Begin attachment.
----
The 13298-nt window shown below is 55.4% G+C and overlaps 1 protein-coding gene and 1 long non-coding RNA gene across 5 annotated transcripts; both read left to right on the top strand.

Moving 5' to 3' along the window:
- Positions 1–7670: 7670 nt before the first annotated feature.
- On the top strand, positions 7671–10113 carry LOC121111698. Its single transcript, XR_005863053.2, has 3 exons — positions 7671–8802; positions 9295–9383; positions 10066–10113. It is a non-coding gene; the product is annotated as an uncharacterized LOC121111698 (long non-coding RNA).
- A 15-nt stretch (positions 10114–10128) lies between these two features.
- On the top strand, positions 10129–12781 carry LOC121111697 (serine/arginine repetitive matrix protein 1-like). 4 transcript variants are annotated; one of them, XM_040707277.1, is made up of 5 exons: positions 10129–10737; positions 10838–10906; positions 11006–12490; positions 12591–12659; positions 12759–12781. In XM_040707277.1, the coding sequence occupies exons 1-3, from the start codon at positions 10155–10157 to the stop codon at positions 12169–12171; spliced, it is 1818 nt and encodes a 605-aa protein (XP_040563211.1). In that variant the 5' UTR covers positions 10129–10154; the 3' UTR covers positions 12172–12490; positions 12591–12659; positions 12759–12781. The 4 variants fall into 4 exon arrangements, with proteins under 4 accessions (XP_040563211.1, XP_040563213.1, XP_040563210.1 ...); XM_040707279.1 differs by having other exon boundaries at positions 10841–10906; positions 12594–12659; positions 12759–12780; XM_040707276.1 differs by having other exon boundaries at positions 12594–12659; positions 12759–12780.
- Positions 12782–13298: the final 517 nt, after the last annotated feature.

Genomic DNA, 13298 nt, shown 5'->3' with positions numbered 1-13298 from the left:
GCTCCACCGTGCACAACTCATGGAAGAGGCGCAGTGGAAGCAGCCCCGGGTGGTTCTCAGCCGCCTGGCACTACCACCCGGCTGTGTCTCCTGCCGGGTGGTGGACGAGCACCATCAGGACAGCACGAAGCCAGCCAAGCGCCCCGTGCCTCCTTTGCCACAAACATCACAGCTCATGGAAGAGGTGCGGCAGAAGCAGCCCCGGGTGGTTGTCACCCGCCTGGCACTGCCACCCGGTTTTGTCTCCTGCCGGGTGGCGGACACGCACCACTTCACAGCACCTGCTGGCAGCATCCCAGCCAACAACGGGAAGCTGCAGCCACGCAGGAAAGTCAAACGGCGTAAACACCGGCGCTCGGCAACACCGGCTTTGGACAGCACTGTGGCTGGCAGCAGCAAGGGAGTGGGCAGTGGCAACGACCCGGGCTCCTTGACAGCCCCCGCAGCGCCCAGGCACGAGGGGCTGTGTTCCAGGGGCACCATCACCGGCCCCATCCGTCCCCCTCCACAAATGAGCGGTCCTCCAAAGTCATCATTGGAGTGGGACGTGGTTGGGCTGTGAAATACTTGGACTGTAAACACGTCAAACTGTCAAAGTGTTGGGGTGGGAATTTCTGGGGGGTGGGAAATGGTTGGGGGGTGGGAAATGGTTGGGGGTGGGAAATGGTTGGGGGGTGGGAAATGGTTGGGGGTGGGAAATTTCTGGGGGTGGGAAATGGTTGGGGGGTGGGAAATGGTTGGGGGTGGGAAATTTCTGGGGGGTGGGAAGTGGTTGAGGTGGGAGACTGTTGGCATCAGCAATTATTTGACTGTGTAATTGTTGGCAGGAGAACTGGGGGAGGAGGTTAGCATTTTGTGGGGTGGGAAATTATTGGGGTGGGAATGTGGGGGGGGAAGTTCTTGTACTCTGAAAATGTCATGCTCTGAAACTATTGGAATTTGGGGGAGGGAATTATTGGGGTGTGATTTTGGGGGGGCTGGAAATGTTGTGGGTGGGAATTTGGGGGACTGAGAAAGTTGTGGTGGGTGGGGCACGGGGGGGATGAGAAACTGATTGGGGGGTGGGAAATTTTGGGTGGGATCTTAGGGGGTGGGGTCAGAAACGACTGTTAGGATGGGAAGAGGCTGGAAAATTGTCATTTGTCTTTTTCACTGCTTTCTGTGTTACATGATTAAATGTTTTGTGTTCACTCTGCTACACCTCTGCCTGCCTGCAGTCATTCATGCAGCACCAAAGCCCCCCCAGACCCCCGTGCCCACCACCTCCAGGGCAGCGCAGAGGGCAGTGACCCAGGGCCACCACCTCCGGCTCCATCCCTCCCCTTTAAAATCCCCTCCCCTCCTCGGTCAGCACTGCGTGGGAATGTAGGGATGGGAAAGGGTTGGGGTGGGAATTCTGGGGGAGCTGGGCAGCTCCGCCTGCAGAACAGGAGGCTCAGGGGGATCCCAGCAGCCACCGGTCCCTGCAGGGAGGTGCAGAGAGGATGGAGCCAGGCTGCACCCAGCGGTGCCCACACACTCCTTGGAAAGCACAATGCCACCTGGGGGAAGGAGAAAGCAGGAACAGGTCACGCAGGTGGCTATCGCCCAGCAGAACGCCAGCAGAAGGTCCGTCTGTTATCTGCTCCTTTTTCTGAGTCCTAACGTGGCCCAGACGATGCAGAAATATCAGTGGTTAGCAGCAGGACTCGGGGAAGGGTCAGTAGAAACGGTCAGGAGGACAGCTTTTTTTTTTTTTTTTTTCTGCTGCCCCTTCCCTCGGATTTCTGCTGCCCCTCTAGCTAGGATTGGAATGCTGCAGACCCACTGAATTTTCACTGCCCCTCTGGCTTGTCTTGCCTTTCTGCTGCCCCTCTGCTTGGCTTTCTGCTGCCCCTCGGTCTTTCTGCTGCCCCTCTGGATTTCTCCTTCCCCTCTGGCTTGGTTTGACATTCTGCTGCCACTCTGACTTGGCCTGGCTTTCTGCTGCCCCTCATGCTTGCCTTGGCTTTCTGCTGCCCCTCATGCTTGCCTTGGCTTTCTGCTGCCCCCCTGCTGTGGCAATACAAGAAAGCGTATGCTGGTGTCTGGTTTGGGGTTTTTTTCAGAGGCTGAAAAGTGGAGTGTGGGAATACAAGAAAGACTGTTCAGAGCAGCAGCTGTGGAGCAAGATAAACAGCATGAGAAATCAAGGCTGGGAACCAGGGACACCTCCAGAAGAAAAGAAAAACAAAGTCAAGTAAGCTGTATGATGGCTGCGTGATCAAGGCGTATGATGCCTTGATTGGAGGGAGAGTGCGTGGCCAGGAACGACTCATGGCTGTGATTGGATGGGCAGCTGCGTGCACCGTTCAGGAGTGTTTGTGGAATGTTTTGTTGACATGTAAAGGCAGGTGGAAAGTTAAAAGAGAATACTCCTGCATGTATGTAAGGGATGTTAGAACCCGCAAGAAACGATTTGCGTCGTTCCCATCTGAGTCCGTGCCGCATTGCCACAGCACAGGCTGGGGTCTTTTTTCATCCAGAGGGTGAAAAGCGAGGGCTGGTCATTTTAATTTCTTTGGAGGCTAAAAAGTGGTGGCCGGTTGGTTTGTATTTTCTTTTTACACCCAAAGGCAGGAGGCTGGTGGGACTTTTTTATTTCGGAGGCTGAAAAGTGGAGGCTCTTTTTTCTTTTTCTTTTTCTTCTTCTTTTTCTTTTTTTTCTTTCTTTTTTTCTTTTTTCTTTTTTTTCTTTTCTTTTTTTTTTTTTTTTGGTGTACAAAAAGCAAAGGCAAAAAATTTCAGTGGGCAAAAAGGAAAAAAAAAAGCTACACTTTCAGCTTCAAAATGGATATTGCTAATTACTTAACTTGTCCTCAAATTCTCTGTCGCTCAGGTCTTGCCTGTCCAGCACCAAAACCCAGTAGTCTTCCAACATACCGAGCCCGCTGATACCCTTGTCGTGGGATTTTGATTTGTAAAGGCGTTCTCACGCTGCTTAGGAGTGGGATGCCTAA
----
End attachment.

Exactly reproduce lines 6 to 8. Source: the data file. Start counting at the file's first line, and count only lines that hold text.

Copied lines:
- On the top strand, positions 10129–12781 carry LOC121111697 (serine/arginine repetitive matrix protein 1-like). 4 transcript variants are annotated; one of them, XM_040707277.1, is made up of 5 exons: positions 10129–10737; positions 10838–10906; positions 11006–12490; positions 12591–12659; positions 12759–12781. In XM_040707277.1, the coding sequence occupies exons 1-3, from the start codon at positions 10155–10157 to the stop codon at positions 12169–12171; spliced, it is 1818 nt and encodes a 605-aa protein (XP_040563211.1). In that variant the 5' UTR covers positions 10129–10154; the 3' UTR covers positions 12172–12490; positions 12591–12659; positions 12759–12781. The 4 variants fall into 4 exon arrangements, with proteins under 4 accessions (XP_040563211.1, XP_040563213.1, XP_040563210.1 ...); XM_040707279.1 differs by having other exon boundaries at positions 10841–10906; positions 12594–12659; positions 12759–12780; XM_040707276.1 differs by having other exon boundaries at positions 12594–12659; positions 12759–12780.
- Positions 12782–13298: the final 517 nt, after the last annotated feature.

Genomic DNA, 13298 nt, shown 5'->3' with positions numbered 1-13298 from the left: